Making hand sanitizer from ingredients found in your bathroom cabinet preserves needed resources for our health care institutions and workers.

I can’t stop thinking about my hands. When I see others, I can’t help but think about their hands either. What have we touched? Door handles, books, the same produce? Maybe we’ve pulled out the same chairs or pushed the same elevator button? At the drive-through ATM machine I’ve often frequented, I felt a pang of anxiety as I entered my pin.

Only a few days prior, I wouldn’t have thought twice about this same activity. Now, I see fomites where I used to see objects, making every surface and interaction feel like potential bearers of infection. The unknowability of it all has forced me to question whether my reaction matches the gravity of the situation. 

To help wrangle my fears, I spent some time researching proper hand-washing techniques, the lifespan of Covid-19, surfaces where the virus thrives, and finally, DIY recipes. With all the ways anxieties are manifesting — hoarding all the toilet paper in North America — and all the ways profiteers are reaping the benefits of those anxieties by cornering the market on hand sanitizer, wipes, and masks, it seemed that one of the most empowering and sensible things I could do was make my own hand sanitizer spray. It’s hard to think communally during isolation, but this felt like my small attempt to flatten the curve without contributing to the shortages in resources our health care institutions and workers are already seeing. 

Photo by Allie Smith on Unsplash

And as it turned out, I already had all the ingredients in my bathroom cabinet, save for the two-ounce blue spray bottles that I bought at the local pharmacy. 

The Center for Disease Control and Prevention has stated that hand sanitizer made up of 70 percent isopropyl or rubbing alcohol will kill most pathogens, including Covid-19. And while hand washing (and of course social distancing) has proved most effective at keeping germs at bay, hand sanitizer is, well, handy when confronting that ATM machine and making other essential trips out of the house.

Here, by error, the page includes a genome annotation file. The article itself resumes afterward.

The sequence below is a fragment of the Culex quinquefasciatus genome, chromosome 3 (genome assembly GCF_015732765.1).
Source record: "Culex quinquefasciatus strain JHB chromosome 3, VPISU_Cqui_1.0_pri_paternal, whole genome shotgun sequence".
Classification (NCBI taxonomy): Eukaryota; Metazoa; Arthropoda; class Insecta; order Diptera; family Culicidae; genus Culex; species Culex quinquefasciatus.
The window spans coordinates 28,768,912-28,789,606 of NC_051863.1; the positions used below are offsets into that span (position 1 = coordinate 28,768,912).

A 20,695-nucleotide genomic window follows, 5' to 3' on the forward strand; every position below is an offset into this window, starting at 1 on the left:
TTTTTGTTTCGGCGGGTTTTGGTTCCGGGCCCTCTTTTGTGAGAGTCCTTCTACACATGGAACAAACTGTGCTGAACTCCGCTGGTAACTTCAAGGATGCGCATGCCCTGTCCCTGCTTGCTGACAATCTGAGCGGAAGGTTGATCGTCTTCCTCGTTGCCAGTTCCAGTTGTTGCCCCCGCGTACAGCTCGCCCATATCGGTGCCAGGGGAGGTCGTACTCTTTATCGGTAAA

• Isopropyl or rubbing alcohol (99% alcohol by volume)
  • Distilled or boiled water
  • Essential oil for a more soothing scent (I routinely buy organic tea tree oil for its antibacterial antifungal properties)

The efficacy of hand sanitizer spray is in the ratios: Two parts alcohol to one part water (the ratios are the same for making hand sanitizer gel with rubbing alcohol and aloe vera gel). 

  1. Measure the alcohol and water using baking utensils and combine both into one large container. 
  2. Then add the essential oil and whisk. Because essential oils are already concentrated, a few drops will suffice for freshening the scent and adding peace of mind. Loli Beauty also sells hand sanitizer made with organic grape spirit alcohol. 

Photo by Yoko Saito on Unsplash

Now, I keep a spray bottle in my car, my purse, and my backpack, with enough surplus to last several more refills and at least hundreds of sprays (it’s estimated that one two-ounce bottle can yield up to 500 sprays, far more uses than the same amount of hand sanitizer gel). Keep in mind, alcohol is drying to the skin, so plan on moisturizing a lot more.


Ready to try to make your own bottle? Share your secret DIY hand sanitizer ingredients with us on social @AvocadoMattress and #AvocadoGreenLiving